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Kevin Pullein On Football: Scots' play-off shows what a funny old game it can be.

Byline: Kevin Pullein

The Euro 2004 play-off between Scotland and Holland illustrated perfectly the pleasures of watching football and the perils of wagering on the sport.

The same teams, give or take a player of two, met twice, four days apart, and there was a difference of seven goals in the scores.

Scotland won 1-0 in Glasgow, Holland 6-0 in Amsterdam.

It's a funny old game, as they say. And the funniest thing of all, to me, was that I didn't think Holland played all that much better when they won than when they lost.

Perhaps they were a little more clinical with their chances, perhaps Scotland were a little less cynical in allowing them chances, but that's all.

In Glasgow, Holland were, as one would have expected, technically superior to Scotland. They kept the ball, moving it over here and, if they couldn't get through, over there - probing and probing until they could find a way through.

The Scots resisted bravely - in particular, by denying the Dutch space, much of the time, to play their intricate passes in the attacking third of the field.

Yet Holland still had 20 shots, eight of them on target, two of those cleared off the line. In addition, they were denied a clear-cut penalty when Marc Overmars was tripped as he turned.

The Dutch also forced 11 corners.

It almost goes without

saying that they had the ball most of the time, and spent most of that time in the other half of the pitch - possession and territorial advantage have always been key elements of the traditional Dutch style of play.

The pre-match odds - with which I broadly agreed - said that Holland should be roughly one-goal superior to Scotland at Hampden Park.

On the evidence of that 90 minutes, they were, yet the scoreline read Scotland 1 Holland 0. The team hadn't played badly. They'd just lost, that's all.

In an individual game of football, probably the least revealing observation anyone can make is of the score. It is for this reason that when I am compiling ratings I compute from a much bigger sample of games.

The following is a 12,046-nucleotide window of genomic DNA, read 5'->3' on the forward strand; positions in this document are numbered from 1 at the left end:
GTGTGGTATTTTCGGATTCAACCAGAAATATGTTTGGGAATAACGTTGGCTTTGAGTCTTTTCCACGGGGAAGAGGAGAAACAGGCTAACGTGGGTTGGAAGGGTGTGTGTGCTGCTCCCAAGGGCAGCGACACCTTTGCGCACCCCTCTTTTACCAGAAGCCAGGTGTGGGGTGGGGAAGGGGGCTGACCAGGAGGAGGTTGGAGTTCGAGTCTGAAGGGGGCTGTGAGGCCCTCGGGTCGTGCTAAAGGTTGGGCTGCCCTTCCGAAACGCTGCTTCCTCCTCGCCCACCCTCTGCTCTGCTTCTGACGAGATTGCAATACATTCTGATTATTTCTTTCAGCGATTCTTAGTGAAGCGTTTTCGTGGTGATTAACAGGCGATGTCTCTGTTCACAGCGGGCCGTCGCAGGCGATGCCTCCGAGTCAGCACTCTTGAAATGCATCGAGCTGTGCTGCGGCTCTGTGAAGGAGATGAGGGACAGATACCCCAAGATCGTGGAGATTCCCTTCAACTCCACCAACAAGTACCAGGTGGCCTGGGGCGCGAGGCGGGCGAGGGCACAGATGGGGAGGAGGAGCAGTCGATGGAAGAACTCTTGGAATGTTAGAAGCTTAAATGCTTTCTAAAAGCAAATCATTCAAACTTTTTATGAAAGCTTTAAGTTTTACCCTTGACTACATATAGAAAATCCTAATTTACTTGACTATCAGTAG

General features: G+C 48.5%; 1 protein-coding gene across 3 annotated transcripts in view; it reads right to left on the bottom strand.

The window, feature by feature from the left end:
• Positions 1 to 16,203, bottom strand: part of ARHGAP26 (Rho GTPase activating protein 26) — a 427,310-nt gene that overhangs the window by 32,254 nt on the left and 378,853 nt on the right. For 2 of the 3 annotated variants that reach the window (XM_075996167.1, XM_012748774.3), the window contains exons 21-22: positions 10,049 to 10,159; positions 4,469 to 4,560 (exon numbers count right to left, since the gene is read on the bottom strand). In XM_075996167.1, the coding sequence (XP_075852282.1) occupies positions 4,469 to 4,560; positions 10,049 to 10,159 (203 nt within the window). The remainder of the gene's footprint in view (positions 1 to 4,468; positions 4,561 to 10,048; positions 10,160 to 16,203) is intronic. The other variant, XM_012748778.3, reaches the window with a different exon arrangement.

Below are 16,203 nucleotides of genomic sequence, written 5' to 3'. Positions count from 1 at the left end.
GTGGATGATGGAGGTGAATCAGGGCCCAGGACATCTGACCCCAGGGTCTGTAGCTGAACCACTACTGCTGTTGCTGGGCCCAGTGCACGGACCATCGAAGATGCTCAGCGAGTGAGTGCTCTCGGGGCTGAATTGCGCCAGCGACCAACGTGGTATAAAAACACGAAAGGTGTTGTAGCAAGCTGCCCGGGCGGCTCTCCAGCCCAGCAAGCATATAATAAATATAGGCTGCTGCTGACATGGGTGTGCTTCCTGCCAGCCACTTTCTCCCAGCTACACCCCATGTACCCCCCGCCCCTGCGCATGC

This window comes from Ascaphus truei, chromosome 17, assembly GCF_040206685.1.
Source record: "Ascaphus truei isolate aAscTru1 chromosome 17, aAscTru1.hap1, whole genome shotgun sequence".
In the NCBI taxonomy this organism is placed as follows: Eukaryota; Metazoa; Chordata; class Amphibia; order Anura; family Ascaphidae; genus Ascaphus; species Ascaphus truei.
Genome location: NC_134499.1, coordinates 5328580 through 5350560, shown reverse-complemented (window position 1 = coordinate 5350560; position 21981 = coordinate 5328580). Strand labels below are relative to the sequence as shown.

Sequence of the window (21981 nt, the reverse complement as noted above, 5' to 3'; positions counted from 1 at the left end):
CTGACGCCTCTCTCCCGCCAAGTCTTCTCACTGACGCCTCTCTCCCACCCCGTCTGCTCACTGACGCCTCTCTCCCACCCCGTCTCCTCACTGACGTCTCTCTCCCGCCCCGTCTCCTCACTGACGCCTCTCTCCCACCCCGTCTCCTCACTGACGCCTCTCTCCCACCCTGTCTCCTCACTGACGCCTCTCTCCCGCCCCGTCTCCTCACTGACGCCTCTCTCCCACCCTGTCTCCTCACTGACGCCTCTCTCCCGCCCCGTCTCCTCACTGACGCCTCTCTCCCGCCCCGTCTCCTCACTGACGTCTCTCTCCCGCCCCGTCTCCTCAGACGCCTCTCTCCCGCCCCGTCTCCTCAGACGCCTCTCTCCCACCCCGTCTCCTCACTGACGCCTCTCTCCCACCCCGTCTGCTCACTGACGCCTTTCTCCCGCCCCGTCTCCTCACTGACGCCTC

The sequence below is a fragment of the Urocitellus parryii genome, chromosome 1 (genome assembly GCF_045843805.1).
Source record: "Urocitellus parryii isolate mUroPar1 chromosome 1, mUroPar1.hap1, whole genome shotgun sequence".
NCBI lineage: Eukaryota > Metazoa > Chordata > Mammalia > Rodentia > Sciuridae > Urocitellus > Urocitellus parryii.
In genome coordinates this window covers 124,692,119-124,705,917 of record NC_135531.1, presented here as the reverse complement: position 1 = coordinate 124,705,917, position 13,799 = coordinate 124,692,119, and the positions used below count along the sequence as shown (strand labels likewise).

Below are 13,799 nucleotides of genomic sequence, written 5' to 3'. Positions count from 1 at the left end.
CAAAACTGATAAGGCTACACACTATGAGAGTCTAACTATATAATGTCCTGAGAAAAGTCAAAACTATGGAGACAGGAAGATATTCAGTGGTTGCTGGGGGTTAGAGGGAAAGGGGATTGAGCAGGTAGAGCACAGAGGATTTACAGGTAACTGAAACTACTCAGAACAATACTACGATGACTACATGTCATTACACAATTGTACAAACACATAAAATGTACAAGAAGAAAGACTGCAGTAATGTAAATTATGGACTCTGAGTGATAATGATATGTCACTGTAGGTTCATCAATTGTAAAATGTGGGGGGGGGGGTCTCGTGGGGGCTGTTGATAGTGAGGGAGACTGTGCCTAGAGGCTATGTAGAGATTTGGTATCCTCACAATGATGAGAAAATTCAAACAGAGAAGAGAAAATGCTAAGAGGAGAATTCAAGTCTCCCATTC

The Dutch have a reputation for being the Brazilians of Europe, for playing an entertaining, free-flowing style of football.

Yet they analyse the game as deeply and scientifically as anyone, even the Italians.

The Dutch national soccer school has produced a book on match analysis to help coaches assess the strengths and weaknesses of their own teams and upcoming opponents.

It includes a long check-list to be completed during a game.

Nowhere does it mention the score.

When former Dutch international Ruud Gullit was manager of Chelsea he asked for videos of forthcoming Uefa Cup opponents from Scandinavia.

From Scandinavia came back the videos - with the goals that had been scored erased.

"You can't learn much about a team from the goals they score," Gullit said.

"If you have watched the rest of the match, you will know how they try to score goals, which is enough."

It's a shame that Scotland will not be at Euro 2004. But hopefully anyone who lost money on Holland on Saturday will have retained faith in them and won it back on Wednesday.

If only the highs and lows of football betting were always so closely compacted together.


Holland's Andre Ooijer scores the second goal during the 6-0 Euro 2004 play-off thrashing of Scotland last week
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Copyright 2003 Gale, Cengage Learning. All rights reserved.

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Title Annotation:Sports
Publication:The Racing Post (London, England)
Date:Nov 24, 2003
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